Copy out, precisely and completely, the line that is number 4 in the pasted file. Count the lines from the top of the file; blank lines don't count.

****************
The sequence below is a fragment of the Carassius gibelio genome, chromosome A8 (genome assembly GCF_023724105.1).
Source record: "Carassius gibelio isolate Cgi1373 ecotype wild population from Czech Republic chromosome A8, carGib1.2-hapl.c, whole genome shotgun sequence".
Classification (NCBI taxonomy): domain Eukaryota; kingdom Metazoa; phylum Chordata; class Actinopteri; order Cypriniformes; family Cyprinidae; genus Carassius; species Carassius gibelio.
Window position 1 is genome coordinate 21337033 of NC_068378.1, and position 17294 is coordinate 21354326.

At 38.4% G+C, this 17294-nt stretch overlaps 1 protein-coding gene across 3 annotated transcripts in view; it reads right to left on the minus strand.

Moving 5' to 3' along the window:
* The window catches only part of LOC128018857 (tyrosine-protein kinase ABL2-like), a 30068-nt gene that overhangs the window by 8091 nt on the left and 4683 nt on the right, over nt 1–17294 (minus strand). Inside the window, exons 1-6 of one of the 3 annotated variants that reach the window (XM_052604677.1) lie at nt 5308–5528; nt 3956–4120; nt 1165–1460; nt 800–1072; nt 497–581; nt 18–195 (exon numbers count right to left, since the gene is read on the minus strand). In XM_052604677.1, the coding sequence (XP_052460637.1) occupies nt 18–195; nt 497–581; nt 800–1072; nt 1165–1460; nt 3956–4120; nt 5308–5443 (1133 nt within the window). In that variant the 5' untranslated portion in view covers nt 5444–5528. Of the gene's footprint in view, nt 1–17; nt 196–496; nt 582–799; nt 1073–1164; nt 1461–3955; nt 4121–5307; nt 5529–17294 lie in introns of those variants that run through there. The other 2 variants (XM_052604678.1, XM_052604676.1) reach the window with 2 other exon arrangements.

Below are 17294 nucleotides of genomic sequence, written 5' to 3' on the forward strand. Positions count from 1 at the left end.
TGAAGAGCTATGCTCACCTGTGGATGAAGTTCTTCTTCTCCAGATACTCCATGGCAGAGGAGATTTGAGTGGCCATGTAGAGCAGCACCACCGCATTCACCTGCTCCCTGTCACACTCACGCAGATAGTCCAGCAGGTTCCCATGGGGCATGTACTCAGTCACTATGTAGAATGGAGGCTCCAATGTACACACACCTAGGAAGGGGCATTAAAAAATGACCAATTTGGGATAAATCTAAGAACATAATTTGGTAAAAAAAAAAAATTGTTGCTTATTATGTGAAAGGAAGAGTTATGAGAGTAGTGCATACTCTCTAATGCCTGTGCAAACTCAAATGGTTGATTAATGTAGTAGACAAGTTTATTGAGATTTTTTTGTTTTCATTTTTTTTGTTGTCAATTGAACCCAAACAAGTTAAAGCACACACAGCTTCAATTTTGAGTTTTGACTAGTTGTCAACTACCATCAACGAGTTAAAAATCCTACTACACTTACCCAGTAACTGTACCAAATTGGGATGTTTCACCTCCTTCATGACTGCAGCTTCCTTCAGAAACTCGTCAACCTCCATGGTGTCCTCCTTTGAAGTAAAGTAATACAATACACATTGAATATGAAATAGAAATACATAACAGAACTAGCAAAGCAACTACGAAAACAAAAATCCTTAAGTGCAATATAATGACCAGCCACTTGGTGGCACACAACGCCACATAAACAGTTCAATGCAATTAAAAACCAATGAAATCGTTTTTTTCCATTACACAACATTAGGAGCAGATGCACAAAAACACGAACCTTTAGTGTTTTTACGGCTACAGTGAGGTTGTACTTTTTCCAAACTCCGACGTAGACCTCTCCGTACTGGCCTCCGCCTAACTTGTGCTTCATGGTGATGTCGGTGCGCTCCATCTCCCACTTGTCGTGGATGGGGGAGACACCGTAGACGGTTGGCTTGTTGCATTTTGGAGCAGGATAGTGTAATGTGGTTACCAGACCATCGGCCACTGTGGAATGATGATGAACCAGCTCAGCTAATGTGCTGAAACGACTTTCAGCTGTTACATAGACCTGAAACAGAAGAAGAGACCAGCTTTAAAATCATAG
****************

Window position 1 is genome coordinate 21337033 of NC_068378.1, and position 17294 is coordinate 21354326.